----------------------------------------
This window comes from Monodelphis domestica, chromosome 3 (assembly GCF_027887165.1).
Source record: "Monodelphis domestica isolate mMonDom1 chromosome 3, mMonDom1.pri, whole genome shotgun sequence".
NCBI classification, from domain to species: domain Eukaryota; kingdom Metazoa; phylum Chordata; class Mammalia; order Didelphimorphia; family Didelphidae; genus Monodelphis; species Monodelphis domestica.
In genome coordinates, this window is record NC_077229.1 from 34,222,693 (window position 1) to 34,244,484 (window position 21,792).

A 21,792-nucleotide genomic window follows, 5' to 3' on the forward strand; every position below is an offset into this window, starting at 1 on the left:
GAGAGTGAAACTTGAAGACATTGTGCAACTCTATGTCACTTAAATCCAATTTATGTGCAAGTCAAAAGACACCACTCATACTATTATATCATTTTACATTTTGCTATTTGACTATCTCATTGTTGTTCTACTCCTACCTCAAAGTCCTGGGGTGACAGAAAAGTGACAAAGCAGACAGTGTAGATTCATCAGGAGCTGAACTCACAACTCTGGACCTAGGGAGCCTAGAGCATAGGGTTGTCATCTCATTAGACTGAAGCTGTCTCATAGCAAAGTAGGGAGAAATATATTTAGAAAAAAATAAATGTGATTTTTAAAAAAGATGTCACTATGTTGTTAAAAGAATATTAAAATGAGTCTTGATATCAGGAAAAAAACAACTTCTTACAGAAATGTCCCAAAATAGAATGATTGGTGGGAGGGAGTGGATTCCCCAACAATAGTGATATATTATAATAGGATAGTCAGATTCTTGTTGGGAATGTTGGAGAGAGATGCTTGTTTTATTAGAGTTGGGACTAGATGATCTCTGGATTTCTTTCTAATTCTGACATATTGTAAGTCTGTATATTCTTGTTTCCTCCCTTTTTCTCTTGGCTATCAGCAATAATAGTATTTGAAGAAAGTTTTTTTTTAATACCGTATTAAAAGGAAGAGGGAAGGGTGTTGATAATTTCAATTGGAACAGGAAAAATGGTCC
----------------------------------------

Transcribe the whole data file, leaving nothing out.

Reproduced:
This window comes from Monodelphis domestica, chromosome 3 (assembly GCF_027887165.1).
Source record: "Monodelphis domestica isolate mMonDom1 chromosome 3, mMonDom1.pri, whole genome shotgun sequence".
NCBI classification, from domain to species: domain Eukaryota; kingdom Metazoa; phylum Chordata; class Mammalia; order Didelphimorphia; family Didelphidae; genus Monodelphis; species Monodelphis domestica.
In genome coordinates, this window is record NC_077229.1 from 34,222,693 (window position 1) to 34,244,484 (window position 21,792).

A 21,792-nucleotide genomic window follows, 5' to 3' on the forward strand; every position below is an offset into this window, starting at 1 on the left:
GAGAGTGAAACTTGAAGACATTGTGCAACTCTATGTCACTTAAATCCAATTTATGTGCAAGTCAAAAGACACCACTCATACTATTATATCATTTTACATTTTGCTATTTGACTATCTCATTGTTGTTCTACTCCTACCTCAAAGTCCTGGGGTGACAGAAAAGTGACAAAGCAGACAGTGTAGATTCATCAGGAGCTGAACTCACAACTCTGGACCTAGGGAGCCTAGAGCATAGGGTTGTCATCTCATTAGACTGAAGCTGTCTCATAGCAAAGTAGGGAGAAATATATTTAGAAAAAAATAAATGTGATTTTTAAAAAAGATGTCACTATGTTGTTAAAAGAATATTAAAATGAGTCTTGATATCAGGAAAAAAACAACTTCTTACAGAAATGTCCCAAAATAGAATGATTGGTGGGAGGGAGTGGATTCCCCAACAATAGTGATATATTATAATAGGATAGTCAGATTCTTGTTGGGAATGTTGGAGAGAGATGCTTGTTTTATTAGAGTTGGGACTAGATGATCTCTGGATTTCTTTCTAATTCTGACATATTGTAAGTCTGTATATTCTTGTTTCCTCCCTTTTTCTCTTGGCTATCAGCAATAATAGTATTTGAAGAAAGTTTTTTTTTAATACCGTATTAAAAGGAAGAGGGAAGGGTGTTGATAATTTCAATTGGAACAGGAAAAATGGTCC